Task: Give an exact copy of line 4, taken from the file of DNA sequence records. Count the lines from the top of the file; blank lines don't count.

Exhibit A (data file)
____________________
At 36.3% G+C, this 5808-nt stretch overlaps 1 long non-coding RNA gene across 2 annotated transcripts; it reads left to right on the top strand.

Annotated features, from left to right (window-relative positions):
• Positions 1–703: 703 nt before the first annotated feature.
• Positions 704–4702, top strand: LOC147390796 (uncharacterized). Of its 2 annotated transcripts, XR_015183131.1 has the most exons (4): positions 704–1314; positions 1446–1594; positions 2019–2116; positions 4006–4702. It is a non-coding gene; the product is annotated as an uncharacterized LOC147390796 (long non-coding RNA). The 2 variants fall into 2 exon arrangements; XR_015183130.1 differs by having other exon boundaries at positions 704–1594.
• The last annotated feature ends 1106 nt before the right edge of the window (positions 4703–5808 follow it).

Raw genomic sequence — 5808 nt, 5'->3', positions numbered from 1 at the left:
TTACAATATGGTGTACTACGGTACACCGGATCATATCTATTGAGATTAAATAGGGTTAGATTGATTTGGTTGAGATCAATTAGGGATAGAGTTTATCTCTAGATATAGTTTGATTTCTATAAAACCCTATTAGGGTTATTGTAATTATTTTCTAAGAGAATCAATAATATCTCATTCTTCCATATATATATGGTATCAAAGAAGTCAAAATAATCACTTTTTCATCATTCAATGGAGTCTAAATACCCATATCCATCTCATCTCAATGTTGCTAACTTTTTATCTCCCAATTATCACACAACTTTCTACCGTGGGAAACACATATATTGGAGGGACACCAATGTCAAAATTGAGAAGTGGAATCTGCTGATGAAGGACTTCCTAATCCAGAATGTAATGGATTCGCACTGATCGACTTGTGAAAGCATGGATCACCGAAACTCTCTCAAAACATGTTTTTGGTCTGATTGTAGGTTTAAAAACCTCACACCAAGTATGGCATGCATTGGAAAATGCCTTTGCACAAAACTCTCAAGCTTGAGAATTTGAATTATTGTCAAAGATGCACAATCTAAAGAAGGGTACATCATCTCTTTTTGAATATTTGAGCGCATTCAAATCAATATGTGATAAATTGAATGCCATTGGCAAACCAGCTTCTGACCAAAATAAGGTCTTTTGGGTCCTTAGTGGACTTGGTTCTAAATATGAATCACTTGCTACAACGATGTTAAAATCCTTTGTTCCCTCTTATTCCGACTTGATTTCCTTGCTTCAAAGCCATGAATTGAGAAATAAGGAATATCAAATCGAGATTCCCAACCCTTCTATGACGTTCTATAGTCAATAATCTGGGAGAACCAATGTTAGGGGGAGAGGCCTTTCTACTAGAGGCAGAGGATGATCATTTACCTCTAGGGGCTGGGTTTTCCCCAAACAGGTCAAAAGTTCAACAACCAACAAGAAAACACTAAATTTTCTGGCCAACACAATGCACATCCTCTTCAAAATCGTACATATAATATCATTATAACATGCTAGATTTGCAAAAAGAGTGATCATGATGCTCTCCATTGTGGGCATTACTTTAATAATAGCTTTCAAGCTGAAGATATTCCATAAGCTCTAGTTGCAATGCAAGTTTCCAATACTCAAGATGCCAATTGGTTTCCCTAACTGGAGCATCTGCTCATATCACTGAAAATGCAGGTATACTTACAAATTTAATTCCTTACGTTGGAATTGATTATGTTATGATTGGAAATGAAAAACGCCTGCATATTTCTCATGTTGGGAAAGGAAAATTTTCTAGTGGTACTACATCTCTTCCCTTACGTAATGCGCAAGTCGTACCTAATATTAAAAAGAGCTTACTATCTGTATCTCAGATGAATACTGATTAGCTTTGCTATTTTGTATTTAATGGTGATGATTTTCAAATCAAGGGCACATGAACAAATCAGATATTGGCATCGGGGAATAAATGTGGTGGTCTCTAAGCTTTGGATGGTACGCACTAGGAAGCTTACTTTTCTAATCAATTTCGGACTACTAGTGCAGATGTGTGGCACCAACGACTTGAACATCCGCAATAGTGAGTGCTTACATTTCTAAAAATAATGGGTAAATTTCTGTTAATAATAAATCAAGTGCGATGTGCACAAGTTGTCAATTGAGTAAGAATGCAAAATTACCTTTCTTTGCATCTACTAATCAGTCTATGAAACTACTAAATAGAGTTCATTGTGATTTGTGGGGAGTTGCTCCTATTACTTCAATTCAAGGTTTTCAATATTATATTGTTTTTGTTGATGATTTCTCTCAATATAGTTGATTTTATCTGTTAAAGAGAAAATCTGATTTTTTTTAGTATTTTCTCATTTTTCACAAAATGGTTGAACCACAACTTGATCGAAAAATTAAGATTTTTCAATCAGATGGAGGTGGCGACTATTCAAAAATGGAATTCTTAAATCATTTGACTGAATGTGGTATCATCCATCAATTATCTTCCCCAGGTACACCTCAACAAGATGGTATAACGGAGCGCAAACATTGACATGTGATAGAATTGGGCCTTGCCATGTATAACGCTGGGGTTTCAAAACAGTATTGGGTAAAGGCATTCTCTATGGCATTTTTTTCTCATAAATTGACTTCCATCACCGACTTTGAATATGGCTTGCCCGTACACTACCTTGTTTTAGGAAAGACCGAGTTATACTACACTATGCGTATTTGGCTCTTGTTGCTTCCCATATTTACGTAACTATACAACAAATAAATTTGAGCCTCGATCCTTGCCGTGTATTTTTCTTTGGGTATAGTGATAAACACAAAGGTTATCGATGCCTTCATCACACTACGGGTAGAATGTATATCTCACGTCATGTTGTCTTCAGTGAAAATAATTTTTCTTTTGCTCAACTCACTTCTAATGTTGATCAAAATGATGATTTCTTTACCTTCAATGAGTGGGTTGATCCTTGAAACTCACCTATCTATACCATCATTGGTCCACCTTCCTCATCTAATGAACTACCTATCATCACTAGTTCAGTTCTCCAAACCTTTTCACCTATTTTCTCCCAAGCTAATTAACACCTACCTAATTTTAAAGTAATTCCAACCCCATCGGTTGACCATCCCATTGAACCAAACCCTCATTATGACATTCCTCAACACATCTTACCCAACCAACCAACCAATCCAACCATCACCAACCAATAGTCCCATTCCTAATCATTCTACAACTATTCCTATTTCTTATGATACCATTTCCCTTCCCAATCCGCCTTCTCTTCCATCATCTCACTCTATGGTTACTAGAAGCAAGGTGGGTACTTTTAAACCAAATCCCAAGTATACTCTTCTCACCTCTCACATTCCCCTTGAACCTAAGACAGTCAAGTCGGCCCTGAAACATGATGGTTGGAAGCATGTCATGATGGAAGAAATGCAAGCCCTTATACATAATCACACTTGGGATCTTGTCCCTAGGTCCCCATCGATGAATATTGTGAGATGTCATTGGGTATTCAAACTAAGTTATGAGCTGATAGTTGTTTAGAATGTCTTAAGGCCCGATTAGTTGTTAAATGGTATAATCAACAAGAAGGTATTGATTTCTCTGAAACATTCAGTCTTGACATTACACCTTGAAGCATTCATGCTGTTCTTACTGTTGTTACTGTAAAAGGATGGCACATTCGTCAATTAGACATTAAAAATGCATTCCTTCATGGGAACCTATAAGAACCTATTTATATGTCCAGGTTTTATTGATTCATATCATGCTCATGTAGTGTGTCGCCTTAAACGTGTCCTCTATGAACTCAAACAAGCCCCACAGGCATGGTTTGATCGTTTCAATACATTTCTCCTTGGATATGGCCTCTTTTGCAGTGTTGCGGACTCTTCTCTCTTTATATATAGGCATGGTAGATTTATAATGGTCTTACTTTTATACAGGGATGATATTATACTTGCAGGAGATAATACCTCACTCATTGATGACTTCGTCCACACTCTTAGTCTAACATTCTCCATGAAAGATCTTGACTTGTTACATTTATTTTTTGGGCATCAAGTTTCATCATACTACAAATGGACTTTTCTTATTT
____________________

• Positions 704–4702, top strand: LOC147390796 (uncharacterized). Of its 2 annotated transcripts, XR_015183131.1 has the most exons (4): positions 704–1314; positions 1446–1594; positions 2019–2116; positions 4006–4702. It is a non-coding gene; the product is annotated as an uncharacterized LOC147390796 (long non-coding RNA). The 2 variants fall into 2 exon arrangements; XR_015183130.1 differs by having other exon boundaries at positions 704–1594.